Writing: The Nature, Development, and Teaching of Written Communication - Vol. 1

Writing: The Nature, Development, and Teaching of Written Communication - Vol. 1

Writing: The Nature, Development, and Teaching of Written Communication - Vol. 1

Writing: The Nature, Development, and Teaching of Written Communication - Vol. 1

Excerpt

Marcia Farr Whiteman

National Institute of Education

William S. Hall

Center for the Study of Reading

One does not need to look very far for evidence of a national concern about the quality of writing in the United States today. This concern seems to be twofold: first, people are çoncerned that students are not learning to write, and second, they are concerned that writing as used outside of school (e.g., in public documents, at the workplace, in advertising, etc.) often is incomprehensible or misleading. Education journals and the mass media are full of complaints about illiteracy in general and "the writing problem" in particular. The focus of the concern is on our schools, because this is where students are presumably not learning to write, so that in their later roles as workers they are apparently unable to express necessary information clearly in written form.

The National Institute of Education has been responding to this problem by developing a research agenda with the ultimate goal of improving the learning and teaching of writing in this country. Writing has been selected as a major program area because of the national concern and as an outgrowth of NIE's equity concerns. The students for whom educational achievement in general and writing achievement in particular has been most elusive in this country are primarily poor, speakers of non-mainstream dialects, and members of minority groups--that is, those who are least powerful and participate least in our society. Writing can be an important tool for increasing the educational achievement of such people since writing is a central aspect of real learning, or education in its truest sense.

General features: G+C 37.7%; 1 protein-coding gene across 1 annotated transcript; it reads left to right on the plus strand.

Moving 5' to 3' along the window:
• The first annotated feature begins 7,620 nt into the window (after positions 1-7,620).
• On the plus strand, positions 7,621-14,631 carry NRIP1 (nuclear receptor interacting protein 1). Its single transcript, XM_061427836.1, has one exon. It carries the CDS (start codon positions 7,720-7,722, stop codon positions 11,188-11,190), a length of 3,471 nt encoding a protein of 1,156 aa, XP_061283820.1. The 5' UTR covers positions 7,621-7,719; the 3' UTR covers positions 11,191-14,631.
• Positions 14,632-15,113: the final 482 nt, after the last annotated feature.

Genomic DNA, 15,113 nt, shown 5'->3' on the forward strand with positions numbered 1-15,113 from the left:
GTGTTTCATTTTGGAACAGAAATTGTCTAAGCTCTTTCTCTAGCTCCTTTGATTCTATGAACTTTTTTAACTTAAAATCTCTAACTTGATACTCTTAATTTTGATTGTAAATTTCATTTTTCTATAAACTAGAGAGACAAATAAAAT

When the furor "functional illiteracy" is closely examined, it becomes apparent that almost the entire focus is on reading rather than writing (e.g., functional literacy tests don't test writing, even though they often test math . . .

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